A man from Washington state and his accomplices in California made a bundle of money with a phony sweepstakes racket that convinced people they had won a substantial cash prize.
Letters to that effect were mailed out containing a check. Recipients of the letter were told to deposit the check and send a portion of the money back as a fee to process the sweepstakes winnings. The checks were bogus, but before the recipient realized the check would not clear, the victim had withdrawn funds for the “fee” and sent it back to the scammers.
One alert victim among the many who had lost money to the thieves tipped off police that he had sent a money order for $2,600 to one of the ringleader’s false identities at a commercial mail box location in Covington, Washington.
Various false identities
A subsequent investigation revealed that many other people had sent money orders or wired funds to various false identities used by the con artist. The victims sent the dough thinking the fee was just a small part of their winnings.
When an arrest was finally made, law enforcement officers found fake drivers’ licenses in seven different names, all with the same picture. Agents contacted MoneyGram and Western Union and requested a list of all payments that had been sent to the fake identities. According to MoneyGram and Western Union, their records showed that over 120 victims had sent $346,760 to the fake names.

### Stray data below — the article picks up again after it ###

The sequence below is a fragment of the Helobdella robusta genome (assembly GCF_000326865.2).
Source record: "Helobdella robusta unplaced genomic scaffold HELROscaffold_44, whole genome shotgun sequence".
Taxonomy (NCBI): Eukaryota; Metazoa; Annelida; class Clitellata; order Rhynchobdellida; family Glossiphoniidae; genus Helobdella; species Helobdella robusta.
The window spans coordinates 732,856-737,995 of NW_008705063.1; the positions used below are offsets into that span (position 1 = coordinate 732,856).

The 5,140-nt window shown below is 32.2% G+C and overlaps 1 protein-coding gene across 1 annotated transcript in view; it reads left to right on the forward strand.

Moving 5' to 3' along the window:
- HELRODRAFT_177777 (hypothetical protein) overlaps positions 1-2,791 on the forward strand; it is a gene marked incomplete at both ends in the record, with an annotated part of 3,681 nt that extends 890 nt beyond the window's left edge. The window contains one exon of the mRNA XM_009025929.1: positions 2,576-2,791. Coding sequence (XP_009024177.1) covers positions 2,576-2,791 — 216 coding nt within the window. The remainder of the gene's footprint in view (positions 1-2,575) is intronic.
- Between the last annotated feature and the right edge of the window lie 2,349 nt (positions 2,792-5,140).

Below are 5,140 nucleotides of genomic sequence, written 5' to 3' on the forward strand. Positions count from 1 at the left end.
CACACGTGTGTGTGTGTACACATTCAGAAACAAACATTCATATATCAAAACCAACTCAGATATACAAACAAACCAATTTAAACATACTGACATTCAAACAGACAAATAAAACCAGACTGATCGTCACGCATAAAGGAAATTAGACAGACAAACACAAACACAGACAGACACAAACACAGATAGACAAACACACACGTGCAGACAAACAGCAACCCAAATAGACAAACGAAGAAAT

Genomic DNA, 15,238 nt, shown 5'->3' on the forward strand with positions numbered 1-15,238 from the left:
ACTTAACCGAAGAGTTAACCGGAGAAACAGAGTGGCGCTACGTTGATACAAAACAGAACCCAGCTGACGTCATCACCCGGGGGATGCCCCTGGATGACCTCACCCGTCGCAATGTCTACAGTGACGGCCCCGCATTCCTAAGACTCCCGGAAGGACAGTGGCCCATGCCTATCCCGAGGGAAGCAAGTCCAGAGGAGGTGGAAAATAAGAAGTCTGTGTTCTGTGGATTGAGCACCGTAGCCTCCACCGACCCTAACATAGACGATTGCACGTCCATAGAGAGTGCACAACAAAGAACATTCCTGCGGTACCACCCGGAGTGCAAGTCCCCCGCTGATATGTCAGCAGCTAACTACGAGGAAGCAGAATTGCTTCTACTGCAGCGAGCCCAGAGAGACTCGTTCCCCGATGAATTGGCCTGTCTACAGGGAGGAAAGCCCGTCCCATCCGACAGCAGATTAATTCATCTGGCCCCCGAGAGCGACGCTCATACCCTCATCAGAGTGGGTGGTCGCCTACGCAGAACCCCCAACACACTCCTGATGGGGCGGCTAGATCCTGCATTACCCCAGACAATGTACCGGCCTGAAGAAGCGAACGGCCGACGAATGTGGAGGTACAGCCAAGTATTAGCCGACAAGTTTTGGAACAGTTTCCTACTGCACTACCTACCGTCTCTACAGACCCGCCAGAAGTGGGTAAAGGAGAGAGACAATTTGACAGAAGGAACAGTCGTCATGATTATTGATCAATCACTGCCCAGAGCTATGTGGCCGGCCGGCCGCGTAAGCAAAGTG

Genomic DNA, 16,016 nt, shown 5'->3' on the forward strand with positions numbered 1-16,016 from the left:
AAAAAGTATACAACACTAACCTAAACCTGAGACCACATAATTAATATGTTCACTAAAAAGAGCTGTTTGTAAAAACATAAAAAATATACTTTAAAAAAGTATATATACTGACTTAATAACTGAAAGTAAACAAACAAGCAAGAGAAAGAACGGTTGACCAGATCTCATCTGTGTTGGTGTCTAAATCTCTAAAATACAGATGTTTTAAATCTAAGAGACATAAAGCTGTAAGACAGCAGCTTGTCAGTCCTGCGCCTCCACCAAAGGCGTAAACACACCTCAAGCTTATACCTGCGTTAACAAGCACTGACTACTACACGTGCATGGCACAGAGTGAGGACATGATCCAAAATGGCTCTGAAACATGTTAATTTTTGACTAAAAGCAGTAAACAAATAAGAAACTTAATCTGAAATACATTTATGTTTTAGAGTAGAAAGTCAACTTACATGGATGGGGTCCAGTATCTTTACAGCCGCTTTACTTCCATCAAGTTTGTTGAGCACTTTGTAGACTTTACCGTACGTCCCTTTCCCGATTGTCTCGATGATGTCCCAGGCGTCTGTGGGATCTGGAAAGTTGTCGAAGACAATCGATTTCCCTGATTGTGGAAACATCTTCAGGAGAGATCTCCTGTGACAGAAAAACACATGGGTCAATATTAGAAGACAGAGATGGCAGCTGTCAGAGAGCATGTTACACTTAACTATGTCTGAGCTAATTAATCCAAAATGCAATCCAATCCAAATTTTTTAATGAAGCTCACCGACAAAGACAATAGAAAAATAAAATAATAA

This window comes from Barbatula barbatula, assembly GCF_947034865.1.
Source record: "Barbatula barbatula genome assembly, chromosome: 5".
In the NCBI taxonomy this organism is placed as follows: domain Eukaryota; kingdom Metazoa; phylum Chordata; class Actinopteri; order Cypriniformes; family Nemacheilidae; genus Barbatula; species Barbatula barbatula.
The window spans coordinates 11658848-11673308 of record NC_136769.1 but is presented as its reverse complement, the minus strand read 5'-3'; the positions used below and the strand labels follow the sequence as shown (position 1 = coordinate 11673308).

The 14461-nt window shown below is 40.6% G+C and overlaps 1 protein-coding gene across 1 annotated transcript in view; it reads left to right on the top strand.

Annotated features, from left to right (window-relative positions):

Three co-conspirators were arrested in California and are being prosecuted there.
The day after the arrest in Washington, the operators of the mail box store alerted police when another letter arrived for that same false identity. Inside was $1,000 cash from a 77-year-old woman who thought she too was a sweepstakes winner.
Finally brought to justice
When Eugene Maganya, 30, was finally brought to justice and sentenced to two years in prison, U.S. District Judge Thomas S. Zilly remarked that the scam specifically targeted those who are “older and more vulnerable.”
Assistant U.S. Attorney Thomas Woods described the impact on the victims. “This was a cruel scheme. It preyed upon people’s hopes and wishes, leading them to believe that they had won a substantial amount of money. Many of the victims undoubtedly were down on their luck, and the letter must have appeared as a godsend. Very few of the victims likely could afford to lose the money that they did. Many of them lost thousands of dollars. Just as important, many of the victims emerged from the case scarred, less likely to trust others.”
Investigators traced $238,346 of the wired funds to specific victims, but were unable to identify the victims associated with about $100,000.
The Federal Trade Commission advises the public to “Throw away any offer that asks you to pay for a prize or a gift. If it’s free or a gift, you shouldn’t have to pay for it. Free is free.”